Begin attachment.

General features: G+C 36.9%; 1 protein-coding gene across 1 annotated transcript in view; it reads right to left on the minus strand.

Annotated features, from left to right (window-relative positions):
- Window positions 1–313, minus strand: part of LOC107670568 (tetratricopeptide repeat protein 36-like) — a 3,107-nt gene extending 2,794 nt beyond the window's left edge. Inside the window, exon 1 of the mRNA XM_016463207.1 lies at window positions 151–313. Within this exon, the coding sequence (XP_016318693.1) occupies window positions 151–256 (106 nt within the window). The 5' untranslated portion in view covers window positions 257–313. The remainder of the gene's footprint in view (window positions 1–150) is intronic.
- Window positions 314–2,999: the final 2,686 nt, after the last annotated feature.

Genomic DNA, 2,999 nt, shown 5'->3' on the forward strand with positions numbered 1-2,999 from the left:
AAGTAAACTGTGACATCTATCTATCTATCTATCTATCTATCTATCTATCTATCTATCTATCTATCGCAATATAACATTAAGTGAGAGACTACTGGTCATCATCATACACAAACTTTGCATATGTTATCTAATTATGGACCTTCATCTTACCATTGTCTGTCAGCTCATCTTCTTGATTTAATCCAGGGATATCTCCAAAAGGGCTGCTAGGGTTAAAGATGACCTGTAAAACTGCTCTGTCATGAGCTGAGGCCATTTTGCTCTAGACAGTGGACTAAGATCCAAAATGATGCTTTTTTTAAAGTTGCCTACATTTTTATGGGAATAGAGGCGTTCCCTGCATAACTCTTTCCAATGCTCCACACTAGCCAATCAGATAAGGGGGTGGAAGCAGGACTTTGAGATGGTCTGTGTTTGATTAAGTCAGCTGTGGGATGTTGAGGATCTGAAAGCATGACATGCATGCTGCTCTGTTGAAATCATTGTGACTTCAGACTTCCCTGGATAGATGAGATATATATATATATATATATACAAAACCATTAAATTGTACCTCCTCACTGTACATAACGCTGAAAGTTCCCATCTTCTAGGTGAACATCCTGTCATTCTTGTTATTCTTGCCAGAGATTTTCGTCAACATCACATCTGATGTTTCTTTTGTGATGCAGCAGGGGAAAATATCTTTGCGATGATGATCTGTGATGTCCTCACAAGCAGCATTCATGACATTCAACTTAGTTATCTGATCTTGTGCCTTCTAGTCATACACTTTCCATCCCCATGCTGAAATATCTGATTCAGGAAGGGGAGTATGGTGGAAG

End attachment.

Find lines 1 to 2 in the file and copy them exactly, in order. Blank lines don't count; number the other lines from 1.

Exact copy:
General features: G+C 36.9%; 1 protein-coding gene across 1 annotated transcript in view; it reads right to left on the minus strand.

Annotated features, from left to right (window-relative positions):